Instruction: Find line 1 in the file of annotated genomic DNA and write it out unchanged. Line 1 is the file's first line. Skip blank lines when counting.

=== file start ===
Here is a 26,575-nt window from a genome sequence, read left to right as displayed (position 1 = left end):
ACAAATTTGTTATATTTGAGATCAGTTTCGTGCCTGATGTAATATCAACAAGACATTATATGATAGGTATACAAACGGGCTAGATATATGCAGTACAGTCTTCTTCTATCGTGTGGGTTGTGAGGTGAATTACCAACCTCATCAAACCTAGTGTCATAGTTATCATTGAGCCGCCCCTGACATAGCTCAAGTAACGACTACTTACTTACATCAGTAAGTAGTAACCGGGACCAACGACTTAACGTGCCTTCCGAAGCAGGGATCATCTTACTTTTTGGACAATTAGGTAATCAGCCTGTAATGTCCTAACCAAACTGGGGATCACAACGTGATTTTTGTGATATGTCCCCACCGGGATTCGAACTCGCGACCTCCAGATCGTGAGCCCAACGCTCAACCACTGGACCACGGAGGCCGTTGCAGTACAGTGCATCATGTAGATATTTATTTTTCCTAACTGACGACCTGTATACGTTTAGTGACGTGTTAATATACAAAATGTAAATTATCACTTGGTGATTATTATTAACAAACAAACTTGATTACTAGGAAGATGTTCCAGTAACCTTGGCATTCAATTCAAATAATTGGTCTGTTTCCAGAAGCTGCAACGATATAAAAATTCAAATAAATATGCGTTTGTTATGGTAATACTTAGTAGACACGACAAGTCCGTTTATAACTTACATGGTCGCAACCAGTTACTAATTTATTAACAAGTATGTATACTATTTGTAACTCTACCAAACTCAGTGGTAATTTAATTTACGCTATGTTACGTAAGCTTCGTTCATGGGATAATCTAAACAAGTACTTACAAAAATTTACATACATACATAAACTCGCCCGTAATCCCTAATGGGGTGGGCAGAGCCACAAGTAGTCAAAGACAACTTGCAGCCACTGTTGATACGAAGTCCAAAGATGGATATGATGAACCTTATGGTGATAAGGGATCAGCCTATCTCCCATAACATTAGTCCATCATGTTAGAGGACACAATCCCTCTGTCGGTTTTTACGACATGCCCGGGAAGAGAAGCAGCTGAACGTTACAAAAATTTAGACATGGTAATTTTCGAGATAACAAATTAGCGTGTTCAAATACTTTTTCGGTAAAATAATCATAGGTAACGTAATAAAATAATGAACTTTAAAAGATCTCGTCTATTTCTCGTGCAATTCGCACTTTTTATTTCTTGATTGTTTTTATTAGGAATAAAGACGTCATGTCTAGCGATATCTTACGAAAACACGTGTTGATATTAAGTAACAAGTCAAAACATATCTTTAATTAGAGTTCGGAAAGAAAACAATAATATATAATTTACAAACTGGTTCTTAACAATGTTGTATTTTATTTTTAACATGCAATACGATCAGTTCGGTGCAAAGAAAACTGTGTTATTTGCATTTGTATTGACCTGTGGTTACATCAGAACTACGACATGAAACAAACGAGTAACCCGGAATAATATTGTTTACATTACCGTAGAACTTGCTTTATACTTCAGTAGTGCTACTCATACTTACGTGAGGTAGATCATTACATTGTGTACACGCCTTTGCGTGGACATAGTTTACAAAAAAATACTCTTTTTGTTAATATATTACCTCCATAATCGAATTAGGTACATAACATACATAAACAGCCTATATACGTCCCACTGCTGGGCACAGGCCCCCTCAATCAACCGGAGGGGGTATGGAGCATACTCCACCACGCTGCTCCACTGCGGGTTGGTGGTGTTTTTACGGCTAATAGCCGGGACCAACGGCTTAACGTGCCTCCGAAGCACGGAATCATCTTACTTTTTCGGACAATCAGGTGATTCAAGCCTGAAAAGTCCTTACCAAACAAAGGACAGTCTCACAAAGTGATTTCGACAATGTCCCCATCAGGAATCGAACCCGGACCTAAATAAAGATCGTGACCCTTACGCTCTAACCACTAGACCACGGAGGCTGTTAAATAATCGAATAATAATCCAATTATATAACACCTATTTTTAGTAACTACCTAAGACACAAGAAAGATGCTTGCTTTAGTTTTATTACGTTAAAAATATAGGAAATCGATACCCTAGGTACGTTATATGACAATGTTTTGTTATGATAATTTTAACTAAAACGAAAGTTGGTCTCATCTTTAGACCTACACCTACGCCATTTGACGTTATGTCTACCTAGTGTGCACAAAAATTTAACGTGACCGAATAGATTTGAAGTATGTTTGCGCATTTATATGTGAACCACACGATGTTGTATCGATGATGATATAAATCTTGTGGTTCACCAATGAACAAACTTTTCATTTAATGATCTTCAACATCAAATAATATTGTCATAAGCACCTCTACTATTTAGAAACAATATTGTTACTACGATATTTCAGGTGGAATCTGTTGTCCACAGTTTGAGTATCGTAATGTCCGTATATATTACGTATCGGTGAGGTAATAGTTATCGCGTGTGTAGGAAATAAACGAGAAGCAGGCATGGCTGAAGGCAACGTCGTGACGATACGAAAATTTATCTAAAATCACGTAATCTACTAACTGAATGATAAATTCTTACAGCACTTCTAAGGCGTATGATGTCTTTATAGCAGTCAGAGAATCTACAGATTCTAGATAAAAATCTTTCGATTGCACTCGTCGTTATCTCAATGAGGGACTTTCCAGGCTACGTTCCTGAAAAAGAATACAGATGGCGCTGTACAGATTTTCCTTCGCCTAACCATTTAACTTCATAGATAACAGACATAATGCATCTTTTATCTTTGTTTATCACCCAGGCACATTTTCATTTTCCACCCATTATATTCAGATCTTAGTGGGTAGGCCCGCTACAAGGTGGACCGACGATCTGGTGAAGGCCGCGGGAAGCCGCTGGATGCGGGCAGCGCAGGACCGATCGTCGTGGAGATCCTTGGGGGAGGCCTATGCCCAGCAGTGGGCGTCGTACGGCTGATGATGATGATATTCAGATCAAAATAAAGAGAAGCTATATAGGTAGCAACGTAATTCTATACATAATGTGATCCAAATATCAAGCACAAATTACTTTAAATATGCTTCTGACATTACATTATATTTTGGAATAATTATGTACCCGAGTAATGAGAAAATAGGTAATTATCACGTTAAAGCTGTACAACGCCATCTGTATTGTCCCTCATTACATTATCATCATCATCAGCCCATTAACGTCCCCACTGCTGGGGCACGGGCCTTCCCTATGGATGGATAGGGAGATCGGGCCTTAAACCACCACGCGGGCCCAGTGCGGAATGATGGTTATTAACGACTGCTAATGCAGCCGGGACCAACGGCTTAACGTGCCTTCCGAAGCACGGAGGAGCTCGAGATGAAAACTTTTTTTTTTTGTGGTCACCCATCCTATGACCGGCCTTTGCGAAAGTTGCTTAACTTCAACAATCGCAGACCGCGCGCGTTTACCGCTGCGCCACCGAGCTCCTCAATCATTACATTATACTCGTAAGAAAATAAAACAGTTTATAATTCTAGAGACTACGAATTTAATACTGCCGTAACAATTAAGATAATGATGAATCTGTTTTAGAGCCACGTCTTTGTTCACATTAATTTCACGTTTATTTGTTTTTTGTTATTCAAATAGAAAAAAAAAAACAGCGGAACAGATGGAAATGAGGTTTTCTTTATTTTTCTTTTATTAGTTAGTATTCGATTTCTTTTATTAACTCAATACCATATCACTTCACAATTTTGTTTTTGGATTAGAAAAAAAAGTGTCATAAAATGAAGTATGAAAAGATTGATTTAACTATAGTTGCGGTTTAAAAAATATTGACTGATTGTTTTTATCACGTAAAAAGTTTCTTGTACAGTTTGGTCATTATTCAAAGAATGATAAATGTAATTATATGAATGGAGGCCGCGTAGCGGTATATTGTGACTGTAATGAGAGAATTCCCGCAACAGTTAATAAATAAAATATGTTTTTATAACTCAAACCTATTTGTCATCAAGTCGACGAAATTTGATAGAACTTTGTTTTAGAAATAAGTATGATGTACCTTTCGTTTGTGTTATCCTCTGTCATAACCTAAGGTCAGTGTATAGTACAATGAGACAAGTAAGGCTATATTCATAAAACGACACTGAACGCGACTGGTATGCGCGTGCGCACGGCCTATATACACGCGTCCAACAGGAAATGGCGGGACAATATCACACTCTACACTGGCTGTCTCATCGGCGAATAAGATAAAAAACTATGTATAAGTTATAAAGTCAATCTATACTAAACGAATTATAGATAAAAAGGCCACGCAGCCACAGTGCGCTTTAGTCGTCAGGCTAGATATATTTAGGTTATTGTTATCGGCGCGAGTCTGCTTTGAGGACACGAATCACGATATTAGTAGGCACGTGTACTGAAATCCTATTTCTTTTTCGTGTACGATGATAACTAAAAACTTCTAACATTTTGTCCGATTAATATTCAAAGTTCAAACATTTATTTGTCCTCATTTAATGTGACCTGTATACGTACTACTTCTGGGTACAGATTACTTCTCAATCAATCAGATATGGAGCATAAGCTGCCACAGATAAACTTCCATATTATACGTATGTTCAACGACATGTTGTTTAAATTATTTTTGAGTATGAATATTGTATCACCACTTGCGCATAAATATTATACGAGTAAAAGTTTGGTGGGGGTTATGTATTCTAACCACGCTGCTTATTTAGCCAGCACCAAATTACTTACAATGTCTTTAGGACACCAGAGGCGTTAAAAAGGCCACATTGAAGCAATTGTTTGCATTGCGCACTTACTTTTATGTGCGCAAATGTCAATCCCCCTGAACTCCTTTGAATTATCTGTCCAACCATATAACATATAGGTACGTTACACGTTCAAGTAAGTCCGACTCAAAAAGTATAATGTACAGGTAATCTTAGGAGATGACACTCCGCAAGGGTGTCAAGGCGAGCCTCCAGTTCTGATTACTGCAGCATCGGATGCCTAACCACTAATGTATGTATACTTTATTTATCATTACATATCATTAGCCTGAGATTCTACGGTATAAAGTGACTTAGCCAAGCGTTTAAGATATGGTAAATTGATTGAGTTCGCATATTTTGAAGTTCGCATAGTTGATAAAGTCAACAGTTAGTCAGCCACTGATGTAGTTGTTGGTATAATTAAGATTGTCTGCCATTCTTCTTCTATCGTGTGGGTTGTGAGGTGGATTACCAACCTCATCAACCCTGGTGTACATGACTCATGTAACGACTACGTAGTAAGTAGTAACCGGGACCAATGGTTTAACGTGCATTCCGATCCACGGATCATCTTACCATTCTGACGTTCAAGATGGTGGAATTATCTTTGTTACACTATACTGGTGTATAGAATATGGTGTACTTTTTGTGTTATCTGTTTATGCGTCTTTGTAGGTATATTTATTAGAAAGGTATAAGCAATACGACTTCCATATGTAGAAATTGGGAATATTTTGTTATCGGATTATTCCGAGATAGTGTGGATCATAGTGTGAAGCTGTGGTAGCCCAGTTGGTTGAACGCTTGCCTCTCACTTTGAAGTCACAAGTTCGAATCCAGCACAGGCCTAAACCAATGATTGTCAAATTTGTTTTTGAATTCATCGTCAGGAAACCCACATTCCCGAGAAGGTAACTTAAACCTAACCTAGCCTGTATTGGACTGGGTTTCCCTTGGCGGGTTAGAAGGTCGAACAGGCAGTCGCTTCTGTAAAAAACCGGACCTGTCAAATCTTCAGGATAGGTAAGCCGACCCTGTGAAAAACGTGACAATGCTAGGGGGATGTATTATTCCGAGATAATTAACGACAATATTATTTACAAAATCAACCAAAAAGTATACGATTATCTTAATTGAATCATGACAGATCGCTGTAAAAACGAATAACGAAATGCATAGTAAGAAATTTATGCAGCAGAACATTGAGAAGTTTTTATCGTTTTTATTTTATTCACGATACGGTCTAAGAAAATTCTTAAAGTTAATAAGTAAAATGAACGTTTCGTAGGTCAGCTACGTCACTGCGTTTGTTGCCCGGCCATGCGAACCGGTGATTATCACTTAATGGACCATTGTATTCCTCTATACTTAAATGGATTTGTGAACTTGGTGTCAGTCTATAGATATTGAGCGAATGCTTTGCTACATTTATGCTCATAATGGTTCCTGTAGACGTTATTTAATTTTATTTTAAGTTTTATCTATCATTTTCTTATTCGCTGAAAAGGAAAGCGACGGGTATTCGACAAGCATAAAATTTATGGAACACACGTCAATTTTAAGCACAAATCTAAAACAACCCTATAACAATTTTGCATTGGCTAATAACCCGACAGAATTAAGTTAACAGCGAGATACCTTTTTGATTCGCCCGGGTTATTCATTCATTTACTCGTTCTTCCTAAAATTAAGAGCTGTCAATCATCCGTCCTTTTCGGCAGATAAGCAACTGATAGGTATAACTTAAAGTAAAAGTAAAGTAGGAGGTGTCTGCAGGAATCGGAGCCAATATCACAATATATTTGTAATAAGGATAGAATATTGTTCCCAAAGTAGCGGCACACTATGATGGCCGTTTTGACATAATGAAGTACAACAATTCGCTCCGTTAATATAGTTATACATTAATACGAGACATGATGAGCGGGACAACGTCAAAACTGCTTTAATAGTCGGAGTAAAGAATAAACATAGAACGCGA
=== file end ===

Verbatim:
Here is a 26,575-nt window from a genome sequence, read left to right as displayed (position 1 = left end):